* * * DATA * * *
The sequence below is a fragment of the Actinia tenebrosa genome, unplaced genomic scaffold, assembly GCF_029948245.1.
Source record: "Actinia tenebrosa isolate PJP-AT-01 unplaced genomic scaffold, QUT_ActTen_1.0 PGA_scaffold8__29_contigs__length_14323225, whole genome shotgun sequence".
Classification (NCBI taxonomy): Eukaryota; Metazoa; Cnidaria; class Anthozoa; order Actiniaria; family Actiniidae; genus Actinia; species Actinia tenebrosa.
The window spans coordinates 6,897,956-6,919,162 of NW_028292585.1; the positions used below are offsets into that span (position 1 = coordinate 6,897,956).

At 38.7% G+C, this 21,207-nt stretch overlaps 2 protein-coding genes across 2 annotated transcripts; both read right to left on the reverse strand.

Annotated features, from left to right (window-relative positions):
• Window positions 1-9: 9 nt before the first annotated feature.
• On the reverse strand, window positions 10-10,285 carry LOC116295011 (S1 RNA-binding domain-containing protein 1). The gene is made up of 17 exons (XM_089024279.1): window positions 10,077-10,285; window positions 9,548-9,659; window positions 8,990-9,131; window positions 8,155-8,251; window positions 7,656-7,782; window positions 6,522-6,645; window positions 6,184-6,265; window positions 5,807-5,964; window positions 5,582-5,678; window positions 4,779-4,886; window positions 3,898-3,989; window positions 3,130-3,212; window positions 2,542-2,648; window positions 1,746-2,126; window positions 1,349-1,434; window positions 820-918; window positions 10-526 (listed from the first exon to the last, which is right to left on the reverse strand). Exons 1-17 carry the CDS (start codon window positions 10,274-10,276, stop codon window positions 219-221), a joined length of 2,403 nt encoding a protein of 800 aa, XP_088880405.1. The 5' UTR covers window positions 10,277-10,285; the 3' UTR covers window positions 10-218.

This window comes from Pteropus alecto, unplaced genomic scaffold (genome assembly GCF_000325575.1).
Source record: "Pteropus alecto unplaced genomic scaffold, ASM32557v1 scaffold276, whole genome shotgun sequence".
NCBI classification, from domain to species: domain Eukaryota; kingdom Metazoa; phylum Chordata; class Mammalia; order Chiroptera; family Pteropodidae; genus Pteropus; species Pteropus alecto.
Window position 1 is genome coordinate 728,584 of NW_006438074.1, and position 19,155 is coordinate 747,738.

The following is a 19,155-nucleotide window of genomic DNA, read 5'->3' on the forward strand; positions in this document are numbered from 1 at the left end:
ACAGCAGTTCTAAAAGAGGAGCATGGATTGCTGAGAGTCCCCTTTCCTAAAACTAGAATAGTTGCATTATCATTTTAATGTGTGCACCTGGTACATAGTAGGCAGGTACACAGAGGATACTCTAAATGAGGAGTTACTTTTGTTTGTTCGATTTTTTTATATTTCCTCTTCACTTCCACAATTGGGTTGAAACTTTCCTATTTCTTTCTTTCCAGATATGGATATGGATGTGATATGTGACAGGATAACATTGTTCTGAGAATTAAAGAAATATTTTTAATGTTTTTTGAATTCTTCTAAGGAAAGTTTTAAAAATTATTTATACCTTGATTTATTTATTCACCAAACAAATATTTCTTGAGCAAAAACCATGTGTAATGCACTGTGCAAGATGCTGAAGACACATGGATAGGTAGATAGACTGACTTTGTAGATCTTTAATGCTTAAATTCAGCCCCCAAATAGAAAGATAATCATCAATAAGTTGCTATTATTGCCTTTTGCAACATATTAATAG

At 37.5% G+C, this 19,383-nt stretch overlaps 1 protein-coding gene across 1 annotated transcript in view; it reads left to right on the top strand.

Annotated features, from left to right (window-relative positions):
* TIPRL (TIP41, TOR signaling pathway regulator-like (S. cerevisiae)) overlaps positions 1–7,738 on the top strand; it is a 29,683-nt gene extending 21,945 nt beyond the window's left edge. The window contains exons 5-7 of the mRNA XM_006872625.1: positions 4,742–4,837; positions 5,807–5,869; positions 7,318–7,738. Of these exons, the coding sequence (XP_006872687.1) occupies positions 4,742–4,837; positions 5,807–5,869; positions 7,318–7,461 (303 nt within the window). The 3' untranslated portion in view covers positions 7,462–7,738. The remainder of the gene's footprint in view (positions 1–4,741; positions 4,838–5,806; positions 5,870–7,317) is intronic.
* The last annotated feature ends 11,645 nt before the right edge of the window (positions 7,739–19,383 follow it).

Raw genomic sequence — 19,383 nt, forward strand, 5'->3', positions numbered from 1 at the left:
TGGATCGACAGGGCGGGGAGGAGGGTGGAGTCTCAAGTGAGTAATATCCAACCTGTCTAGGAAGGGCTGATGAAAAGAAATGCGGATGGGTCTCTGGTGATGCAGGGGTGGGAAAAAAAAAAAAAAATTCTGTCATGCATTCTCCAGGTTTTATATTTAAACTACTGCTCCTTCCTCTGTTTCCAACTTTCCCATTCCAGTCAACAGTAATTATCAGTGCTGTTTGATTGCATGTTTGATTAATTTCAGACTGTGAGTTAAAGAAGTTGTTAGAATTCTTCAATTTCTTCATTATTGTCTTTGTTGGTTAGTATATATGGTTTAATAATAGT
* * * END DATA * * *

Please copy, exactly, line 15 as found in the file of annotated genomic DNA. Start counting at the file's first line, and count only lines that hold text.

At 37.5% G+C, this 19,383-nt stretch overlaps 1 protein-coding gene across 1 annotated transcript in view; it reads left to right on the top strand.